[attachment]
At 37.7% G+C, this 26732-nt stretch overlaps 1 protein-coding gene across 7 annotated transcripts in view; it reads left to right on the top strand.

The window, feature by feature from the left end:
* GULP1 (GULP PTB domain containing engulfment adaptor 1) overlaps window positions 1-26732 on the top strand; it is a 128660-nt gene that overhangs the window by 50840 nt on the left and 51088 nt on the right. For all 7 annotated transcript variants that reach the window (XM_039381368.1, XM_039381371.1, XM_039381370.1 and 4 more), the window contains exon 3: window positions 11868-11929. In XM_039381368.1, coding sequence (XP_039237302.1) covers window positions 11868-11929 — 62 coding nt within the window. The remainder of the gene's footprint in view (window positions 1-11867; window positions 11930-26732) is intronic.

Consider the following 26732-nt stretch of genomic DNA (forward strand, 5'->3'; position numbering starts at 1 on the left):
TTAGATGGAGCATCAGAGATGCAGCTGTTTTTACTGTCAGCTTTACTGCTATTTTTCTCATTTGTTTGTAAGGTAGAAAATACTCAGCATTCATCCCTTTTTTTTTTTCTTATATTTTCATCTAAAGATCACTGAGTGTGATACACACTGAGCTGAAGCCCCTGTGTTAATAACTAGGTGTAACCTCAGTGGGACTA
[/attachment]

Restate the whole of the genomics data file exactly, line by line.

At 37.7% G+C, this 26732-nt stretch overlaps 1 protein-coding gene across 7 annotated transcripts in view; it reads left to right on the top strand.

The window, feature by feature from the left end:
* GULP1 (GULP PTB domain containing engulfment adaptor 1) overlaps window positions 1-26732 on the top strand; it is a 128660-nt gene that overhangs the window by 50840 nt on the left and 51088 nt on the right. For all 7 annotated transcript variants that reach the window (XM_039381368.1, XM_039381371.1, XM_039381370.1 and 4 more), the window contains exon 3: window positions 11868-11929. In XM_039381368.1, coding sequence (XP_039237302.1) covers window positions 11868-11929 — 62 coding nt within the window. The remainder of the gene's footprint in view (window positions 1-11867; window positions 11930-26732) is intronic.

Consider the following 26732-nt stretch of genomic DNA (forward strand, 5'->3'; position numbering starts at 1 on the left):
TTAGATGGAGCATCAGAGATGCAGCTGTTTTTACTGTCAGCTTTACTGCTATTTTTCTCATTTGTTTGTAAGGTAGAAAATACTCAGCATTCATCCCTTTTTTTTTTTCTTATATTTTCATCTAAAGATCACTGAGTGTGATACACACTGAGCTGAAGCCCCTGTGTTAATAACTAGGTGTAACCTCAGTGGGACTA